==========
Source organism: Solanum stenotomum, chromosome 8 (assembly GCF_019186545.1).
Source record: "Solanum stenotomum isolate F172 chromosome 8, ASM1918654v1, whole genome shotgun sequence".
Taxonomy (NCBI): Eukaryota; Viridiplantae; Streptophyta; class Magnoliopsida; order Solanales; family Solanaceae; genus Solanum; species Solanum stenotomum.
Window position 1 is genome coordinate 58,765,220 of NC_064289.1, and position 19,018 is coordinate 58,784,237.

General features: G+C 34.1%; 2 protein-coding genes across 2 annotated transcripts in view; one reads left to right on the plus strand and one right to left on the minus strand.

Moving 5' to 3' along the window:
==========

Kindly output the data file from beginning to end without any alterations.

Source organism: Solanum stenotomum, chromosome 8 (assembly GCF_019186545.1).
Source record: "Solanum stenotomum isolate F172 chromosome 8, ASM1918654v1, whole genome shotgun sequence".
Taxonomy (NCBI): Eukaryota; Viridiplantae; Streptophyta; class Magnoliopsida; order Solanales; family Solanaceae; genus Solanum; species Solanum stenotomum.
Window position 1 is genome coordinate 58,765,220 of NC_064289.1, and position 19,018 is coordinate 58,784,237.

General features: G+C 34.1%; 2 protein-coding genes across 2 annotated transcripts in view; one reads left to right on the plus strand and one right to left on the minus strand.

Moving 5' to 3' along the window: